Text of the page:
Tuesday, March 10, 2015

Riverton's Little House That Could!

The 4th of July parade will pass right by this porch!
There was a time when the scent of an Easter ham wafted through the rooms on a spring Sunday afternoon. A time when family gathered around the Thanksgiving table and kids in pajamas excitingly rambled down the wooden stairs on Christmas morning.

There was a time when this 125 year old house was so much more the decaying structure it has become now...it was a home. A place where this historic township's 4th of July parade marched passed every summer while the family sat on the porch waving small American flags.

And now, thanks to the vision of three local residents, it will once again regain its purpose. And if truth be told, Facebook had more than a little bit to do with this. But, let me go back a few weeks. My friend Lynnie was looking to downsize while hopefully staying in her hometown of Riverton. She enlisted the help of my sister, Betty Ann Shepard, a Realtor with Berkshire Hathaway, with a passion for older homes.

If buying as is, be careful getting out of the tub!
It should be noted that this small town was listed in Travel Magazine a few years back, as "One of the Best Small Towns to Celebrate the Fourth of July in". And it truly is. This lovely enclave of mostly Victorian style homes sits proudly along the Delaware River where it once served as a vacation destination for the Philadelphia wealthy and elite.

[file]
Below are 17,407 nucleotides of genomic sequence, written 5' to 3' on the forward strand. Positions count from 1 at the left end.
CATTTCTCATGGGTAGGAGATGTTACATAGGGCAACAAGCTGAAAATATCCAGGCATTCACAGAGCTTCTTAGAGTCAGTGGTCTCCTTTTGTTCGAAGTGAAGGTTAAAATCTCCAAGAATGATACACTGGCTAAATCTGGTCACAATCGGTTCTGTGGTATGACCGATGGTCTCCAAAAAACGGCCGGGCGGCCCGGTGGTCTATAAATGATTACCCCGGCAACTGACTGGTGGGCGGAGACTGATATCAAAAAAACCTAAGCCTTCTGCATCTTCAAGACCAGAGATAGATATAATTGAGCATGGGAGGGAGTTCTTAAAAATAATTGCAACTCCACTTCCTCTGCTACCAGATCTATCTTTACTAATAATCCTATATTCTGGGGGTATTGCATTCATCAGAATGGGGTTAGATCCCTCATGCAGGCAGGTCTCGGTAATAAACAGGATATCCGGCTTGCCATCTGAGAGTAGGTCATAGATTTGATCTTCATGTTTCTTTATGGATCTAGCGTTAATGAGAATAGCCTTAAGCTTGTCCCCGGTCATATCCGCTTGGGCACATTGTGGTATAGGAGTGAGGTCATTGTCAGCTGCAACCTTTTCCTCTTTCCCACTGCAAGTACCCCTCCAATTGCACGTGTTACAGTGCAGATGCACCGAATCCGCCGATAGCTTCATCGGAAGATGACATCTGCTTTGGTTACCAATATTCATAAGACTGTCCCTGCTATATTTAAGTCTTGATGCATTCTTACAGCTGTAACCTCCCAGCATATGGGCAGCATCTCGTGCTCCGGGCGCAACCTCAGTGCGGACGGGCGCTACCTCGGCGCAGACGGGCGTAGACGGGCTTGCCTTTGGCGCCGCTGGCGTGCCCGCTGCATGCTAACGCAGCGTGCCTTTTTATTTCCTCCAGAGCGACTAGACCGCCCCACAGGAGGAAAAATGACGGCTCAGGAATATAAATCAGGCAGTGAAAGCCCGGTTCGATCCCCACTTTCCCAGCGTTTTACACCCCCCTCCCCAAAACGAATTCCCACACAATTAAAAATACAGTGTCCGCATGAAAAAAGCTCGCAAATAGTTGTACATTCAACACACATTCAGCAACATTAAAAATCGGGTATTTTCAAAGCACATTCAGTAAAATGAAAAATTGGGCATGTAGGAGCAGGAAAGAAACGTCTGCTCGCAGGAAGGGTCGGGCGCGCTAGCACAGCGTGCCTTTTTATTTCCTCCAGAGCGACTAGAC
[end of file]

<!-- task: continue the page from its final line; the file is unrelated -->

Now, more often than not, houses are passed down through generations without ever hitting the real estate market. And it takes a little perseverance to find what you're looking for in Riverton.

So early one February Saturday, the three of us, along with our friend Sandy, spent the afternoon roaming the town for that perfect possibility, when Betty suggested we stop at 505 Main Street to see a house that had just come on the market two days earlier at well below market valvue! But once we pulled onto the ice covered back drive, the reason(s) were apparent before we even got out of the car.

First, and most obvious, was the blue tarp that covered what use to be a roof. We learned latter that a few years back, a heavy snow load had crashed through the weather battered shingles causing major destruction inside. We got out of the car to peek through the windows and were surprised to find that the interior walls were stripped to the studs by water from the collapse that damaged the drywall.

This railing may be the only thing kept in this "gut job"
Broken pipes, knob and tube wiring, and tiles lifted from age and melting snow were strewn around the pitted and collapsing floor boards.
A radiator expansion tank...what could this be turned into?
Yellowed by age, wallpaper with dated patterns still hung in some of the closets. An odd site was to see a tub precariously hovering over some rotting second story floor boards. Not sure what happened to the sink or toilet. It became obvious that this place needed so much more than a renovation, it needed a resurrection!